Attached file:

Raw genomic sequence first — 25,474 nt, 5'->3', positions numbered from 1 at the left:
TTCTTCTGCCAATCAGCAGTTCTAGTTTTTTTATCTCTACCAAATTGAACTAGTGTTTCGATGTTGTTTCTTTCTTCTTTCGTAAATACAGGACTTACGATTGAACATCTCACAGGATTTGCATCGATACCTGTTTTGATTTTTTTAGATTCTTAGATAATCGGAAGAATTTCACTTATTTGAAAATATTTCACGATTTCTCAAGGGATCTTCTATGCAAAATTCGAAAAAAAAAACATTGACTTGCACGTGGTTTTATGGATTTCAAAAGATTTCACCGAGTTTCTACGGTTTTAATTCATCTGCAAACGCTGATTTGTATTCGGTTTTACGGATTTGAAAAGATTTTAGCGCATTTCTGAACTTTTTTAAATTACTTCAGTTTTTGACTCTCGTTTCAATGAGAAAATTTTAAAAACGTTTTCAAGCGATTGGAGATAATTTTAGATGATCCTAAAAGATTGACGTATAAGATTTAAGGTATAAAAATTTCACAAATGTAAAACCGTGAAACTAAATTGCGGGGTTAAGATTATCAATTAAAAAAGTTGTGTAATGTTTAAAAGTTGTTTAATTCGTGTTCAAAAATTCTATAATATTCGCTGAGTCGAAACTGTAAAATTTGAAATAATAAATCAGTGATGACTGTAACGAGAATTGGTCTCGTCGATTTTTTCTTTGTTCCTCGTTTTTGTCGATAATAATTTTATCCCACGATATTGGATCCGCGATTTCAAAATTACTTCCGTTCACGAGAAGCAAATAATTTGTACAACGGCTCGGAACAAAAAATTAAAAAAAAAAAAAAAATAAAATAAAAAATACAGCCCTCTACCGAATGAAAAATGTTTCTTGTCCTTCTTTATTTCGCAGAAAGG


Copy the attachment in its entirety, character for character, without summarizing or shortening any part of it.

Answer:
Raw genomic sequence first — 25,474 nt, 5'->3', positions numbered from 1 at the left:
TTCTTCTGCCAATCAGCAGTTCTAGTTTTTTTATCTCTACCAAATTGAACTAGTGTTTCGATGTTGTTTCTTTCTTCTTTCGTAAATACAGGACTTACGATTGAACATCTCACAGGATTTGCATCGATACCTGTTTTGATTTTTTTAGATTCTTAGATAATCGGAAGAATTTCACTTATTTGAAAATATTTCACGATTTCTCAAGGGATCTTCTATGCAAAATTCGAAAAAAAAAACATTGACTTGCACGTGGTTTTATGGATTTCAAAAGATTTCACCGAGTTTCTACGGTTTTAATTCATCTGCAAACGCTGATTTGTATTCGGTTTTACGGATTTGAAAAGATTTTAGCGCATTTCTGAACTTTTTTAAATTACTTCAGTTTTTGACTCTCGTTTCAATGAGAAAATTTTAAAAACGTTTTCAAGCGATTGGAGATAATTTTAGATGATCCTAAAAGATTGACGTATAAGATTTAAGGTATAAAAATTTCACAAATGTAAAACCGTGAAACTAAATTGCGGGGTTAAGATTATCAATTAAAAAAGTTGTGTAATGTTTAAAAGTTGTTTAATTCGTGTTCAAAAATTCTATAATATTCGCTGAGTCGAAACTGTAAAATTTGAAATAATAAATCAGTGATGACTGTAACGAGAATTGGTCTCGTCGATTTTTTCTTTGTTCCTCGTTTTTGTCGATAATAATTTTATCCCACGATATTGGATCCGCGATTTCAAAATTACTTCCGTTCACGAGAAGCAAATAATTTGTACAACGGCTCGGAACAAAAAATTAAAAAAAAAAAAAAAATAAAATAAAAAATACAGCCCTCTACCGAATGAAAAATGTTTCTTGTCCTTCTTTATTTCGCAGAAAGG